Family celebrates parents’ 63rd anniversary at nursing home

HARLINGEN — Amalia Villarreal’s love for her husband helped her survive a long, hard bout with the coronavirus, her daughter believes.

On Tuesday, Maria Villarreal and her family gathered outside their window at the Windsor Atrium nursing home to celebrate Efrain and Amalia Villarreal’s 63rd wedding anniversary.

From as far as Houston and Dallas, her cousins joined her and brother Homer Villarreal as they loaded up about eight cars to stage a family parade outside the nursing home.

“I think it’s their love for each other and faith in God that keep them together,” Maria Villarreal, 61, a retired teacher, said. “It’s a miracle she survived and it’s a miracle he didn’t contract the virus.”


Since the nursing home closed to visitors on March 13, Maria Villarreal hasn’t seen her parents.

For three months, a cell phone’s images and glimpses through a window have taken her as close as she’s come to them.

“We haven’t seen our parents except for the window visits and FaceTime since the middle of March,” she said.

“My parents are both depressed,” she said. “They see us through the window and they can’t understand why we can’t come in.”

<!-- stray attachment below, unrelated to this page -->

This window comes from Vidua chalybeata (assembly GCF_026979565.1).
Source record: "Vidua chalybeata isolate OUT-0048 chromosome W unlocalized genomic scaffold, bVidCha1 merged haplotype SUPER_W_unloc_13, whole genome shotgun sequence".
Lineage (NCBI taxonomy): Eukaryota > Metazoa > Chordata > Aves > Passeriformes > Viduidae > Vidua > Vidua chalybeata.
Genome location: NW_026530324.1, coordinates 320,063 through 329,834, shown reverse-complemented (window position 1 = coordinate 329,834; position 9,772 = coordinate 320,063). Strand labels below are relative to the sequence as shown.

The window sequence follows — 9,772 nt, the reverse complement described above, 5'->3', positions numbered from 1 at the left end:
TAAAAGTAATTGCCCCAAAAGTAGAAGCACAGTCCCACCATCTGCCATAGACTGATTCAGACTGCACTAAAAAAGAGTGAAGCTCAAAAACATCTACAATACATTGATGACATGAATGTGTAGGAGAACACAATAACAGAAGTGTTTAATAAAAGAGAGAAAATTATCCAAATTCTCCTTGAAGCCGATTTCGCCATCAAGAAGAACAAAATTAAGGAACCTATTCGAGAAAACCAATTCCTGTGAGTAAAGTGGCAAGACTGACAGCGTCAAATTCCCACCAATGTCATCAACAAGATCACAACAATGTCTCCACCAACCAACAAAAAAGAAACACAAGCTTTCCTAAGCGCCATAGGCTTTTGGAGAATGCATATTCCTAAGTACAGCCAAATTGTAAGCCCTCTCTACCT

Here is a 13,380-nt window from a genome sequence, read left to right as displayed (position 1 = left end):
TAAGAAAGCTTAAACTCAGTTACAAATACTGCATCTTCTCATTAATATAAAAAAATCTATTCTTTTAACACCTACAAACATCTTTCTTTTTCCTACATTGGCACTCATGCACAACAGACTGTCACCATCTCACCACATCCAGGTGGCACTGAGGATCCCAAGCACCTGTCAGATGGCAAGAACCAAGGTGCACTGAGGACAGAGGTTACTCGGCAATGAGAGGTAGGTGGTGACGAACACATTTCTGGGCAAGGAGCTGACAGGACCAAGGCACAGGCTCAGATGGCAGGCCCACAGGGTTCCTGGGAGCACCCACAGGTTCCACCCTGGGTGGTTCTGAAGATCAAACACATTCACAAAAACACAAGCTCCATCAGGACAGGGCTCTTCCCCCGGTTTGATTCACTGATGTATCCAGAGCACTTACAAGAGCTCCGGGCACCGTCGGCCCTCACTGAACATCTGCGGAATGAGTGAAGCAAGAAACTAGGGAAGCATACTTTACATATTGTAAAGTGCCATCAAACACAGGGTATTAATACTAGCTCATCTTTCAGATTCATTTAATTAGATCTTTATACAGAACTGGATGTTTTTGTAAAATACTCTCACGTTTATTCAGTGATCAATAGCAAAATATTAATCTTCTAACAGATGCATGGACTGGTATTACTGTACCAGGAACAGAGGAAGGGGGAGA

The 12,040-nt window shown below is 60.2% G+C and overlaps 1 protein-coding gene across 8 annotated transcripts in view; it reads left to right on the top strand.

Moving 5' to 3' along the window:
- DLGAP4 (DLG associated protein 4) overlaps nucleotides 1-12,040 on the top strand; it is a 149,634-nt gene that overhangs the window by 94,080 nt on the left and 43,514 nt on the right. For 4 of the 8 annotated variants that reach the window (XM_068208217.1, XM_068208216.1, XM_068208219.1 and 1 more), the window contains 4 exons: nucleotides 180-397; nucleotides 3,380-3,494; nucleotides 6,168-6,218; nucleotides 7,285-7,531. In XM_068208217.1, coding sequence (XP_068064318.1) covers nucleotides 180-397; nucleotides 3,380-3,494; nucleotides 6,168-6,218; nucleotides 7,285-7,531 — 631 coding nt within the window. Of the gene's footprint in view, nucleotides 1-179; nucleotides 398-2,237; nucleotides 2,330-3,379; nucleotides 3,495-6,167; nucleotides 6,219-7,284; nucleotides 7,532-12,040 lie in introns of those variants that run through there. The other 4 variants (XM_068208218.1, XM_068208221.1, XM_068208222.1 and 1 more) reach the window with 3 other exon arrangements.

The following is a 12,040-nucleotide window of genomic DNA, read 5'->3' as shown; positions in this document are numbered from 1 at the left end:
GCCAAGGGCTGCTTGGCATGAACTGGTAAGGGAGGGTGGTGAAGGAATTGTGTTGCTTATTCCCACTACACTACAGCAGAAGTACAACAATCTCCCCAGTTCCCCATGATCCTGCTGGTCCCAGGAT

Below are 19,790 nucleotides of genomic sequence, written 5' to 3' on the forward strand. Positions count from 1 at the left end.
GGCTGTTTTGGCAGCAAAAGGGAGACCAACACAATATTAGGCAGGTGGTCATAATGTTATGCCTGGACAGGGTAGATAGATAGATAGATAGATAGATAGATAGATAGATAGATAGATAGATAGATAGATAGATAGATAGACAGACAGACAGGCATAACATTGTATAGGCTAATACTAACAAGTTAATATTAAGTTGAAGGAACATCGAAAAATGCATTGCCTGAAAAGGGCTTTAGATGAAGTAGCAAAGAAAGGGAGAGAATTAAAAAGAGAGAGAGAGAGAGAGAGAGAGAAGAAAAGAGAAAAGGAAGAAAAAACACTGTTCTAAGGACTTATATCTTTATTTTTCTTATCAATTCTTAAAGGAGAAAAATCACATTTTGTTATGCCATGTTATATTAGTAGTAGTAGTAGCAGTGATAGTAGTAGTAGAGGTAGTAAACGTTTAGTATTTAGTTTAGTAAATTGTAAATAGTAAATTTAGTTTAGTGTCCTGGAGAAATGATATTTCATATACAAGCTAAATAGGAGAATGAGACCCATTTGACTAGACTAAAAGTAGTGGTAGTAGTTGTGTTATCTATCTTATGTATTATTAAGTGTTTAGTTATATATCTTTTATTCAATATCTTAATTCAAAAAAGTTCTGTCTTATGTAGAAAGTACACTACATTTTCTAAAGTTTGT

Outbreak’s end

On April 6, her 88th birthday, Amalia Villarreal tested positive for COVID-19 at the nursing home, where an outbreak had led about 61 residents and 39 employees to contract the virus, whose complications led 16 others to die.

Now, the nursing home has cleared its last COVID-19 resident’s case, Brooke Ladner, parent company Regency Healthcare’s senior vice president for business development, stated.

“We are very excited to confirm there are currently no active patient cases inside Windsor Atrium,” she stated. “We would like to thank our Windsor Atrium families for their support and understanding during these difficult times.”

Long, hard struggle

After she tested positive, Amalia Villarreal was isolated from her husband, who tested negative for the virus, their daughter said.

Two days later, a doctor didn’t think her mother would live through the night, Maria Villarreal said.

During the next month, Amalia Villarreal was hospitalized three times.

Amalia Villarreal, once a heavy smoker who stopped after she entered the nursing home four years ago, suffered medical complications including chronic obstructive pulmonary disease, or COPD.

“The ER doctor called us and said she wouldn’t make it to the morning,” Maria Villarreal said. “She was really sick, short of breath, very weak — she wasn’t eating — and her blood pressure dropped.”

Soon, she was back in the hospital, where she was diagnosed with pneumonia, a urinary tract infection and blood clot in her left leg.

After she suffered her pneumonia relapse, she was hospitalized again.

“We almost lost her two times,” her daughter said.

Together again

About two weeks ago, Amalia Villarreal was taken out of the nursing home’s so-called COVID room after she recovered.

After 14 weeks, she was reunited with her husband.

“This separation has been really hard on them because they’re always together,” Maria Villarreal said.